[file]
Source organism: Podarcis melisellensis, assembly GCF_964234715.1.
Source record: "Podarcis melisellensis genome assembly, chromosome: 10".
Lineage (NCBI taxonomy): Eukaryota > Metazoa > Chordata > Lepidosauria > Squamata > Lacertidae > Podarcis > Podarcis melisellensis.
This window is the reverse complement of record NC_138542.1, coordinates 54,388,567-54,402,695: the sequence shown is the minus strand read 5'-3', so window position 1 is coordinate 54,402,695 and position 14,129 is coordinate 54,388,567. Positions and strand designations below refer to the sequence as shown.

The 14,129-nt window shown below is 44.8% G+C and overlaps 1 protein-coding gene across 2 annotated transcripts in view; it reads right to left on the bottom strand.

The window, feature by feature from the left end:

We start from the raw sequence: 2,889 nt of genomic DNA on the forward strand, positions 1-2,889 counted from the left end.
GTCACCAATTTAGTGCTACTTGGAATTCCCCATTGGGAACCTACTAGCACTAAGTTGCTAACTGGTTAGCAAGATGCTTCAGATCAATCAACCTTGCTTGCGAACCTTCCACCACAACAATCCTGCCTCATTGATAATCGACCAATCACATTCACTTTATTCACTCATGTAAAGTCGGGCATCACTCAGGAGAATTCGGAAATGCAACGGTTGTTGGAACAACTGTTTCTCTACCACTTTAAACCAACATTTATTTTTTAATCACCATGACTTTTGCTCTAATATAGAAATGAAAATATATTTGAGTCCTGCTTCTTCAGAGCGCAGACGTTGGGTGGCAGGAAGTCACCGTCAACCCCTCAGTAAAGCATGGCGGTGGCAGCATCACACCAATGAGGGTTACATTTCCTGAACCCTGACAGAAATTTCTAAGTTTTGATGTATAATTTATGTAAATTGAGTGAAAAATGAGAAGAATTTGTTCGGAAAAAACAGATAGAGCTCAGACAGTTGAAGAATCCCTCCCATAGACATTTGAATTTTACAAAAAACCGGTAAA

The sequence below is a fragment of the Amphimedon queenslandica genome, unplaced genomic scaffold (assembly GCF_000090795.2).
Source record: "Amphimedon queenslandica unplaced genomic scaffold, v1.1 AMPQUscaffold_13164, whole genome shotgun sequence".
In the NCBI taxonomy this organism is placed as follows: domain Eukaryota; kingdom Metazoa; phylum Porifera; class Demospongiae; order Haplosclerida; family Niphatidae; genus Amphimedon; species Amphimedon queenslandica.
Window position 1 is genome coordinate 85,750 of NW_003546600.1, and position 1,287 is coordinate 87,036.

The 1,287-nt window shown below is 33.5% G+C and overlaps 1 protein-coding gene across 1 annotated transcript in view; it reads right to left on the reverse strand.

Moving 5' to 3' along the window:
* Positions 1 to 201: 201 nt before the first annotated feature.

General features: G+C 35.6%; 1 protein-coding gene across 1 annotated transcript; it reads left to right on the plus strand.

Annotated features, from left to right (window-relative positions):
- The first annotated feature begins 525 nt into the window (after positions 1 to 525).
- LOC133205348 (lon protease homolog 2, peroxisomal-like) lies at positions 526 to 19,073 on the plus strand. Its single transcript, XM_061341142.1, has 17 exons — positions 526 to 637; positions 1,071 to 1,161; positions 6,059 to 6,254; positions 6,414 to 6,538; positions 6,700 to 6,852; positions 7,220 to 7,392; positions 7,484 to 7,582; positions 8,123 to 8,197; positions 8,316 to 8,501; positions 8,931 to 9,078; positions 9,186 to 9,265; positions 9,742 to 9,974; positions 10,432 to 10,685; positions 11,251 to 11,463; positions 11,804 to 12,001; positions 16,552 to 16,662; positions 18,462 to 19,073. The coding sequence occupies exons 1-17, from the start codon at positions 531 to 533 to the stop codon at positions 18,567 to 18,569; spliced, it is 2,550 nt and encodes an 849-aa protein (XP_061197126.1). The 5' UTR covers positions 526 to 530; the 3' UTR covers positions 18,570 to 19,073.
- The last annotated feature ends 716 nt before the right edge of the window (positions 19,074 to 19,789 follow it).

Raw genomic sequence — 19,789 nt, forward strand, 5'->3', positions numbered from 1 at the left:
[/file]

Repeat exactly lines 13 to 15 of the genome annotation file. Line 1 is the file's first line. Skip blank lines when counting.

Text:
The 1,287-nt window shown below is 33.5% G+C and overlaps 1 protein-coding gene across 1 annotated transcript in view; it reads right to left on the reverse strand.

Moving 5' to 3' along the window:
* Positions 1 to 201: 201 nt before the first annotated feature.